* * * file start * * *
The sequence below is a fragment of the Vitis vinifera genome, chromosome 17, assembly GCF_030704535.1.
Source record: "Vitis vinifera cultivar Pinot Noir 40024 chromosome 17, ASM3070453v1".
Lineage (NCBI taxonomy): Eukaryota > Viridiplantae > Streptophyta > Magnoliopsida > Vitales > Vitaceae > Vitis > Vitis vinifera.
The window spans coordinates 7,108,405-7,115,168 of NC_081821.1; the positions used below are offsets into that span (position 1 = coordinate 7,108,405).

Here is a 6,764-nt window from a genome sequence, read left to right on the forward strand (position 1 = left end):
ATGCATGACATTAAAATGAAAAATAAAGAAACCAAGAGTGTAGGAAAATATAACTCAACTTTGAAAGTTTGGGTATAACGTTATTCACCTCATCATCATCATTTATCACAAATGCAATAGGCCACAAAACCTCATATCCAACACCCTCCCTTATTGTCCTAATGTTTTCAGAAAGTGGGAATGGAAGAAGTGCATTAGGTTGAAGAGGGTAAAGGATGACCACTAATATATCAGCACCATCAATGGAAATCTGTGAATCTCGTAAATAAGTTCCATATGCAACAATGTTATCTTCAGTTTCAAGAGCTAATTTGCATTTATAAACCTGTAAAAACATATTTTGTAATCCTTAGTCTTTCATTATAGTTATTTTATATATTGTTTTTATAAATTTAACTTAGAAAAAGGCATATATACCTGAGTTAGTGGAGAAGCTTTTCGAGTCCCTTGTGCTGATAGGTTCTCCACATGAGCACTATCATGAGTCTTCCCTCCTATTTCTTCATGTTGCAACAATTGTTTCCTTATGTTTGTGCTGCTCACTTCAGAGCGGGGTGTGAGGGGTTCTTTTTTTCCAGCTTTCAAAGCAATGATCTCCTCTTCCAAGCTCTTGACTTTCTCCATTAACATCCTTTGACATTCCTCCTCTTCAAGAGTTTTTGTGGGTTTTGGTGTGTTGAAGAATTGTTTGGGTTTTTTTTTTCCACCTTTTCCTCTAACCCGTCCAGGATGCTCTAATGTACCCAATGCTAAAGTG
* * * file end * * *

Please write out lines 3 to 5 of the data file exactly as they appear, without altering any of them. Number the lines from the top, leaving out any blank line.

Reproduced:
Lineage (NCBI taxonomy): Eukaryota > Viridiplantae > Streptophyta > Magnoliopsida > Vitales > Vitaceae > Vitis > Vitis vinifera.
The window spans coordinates 7,108,405-7,115,168 of NC_081821.1; the positions used below are offsets into that span (position 1 = coordinate 7,108,405).

Here is a 6,764-nt window from a genome sequence, read left to right on the forward strand (position 1 = left end):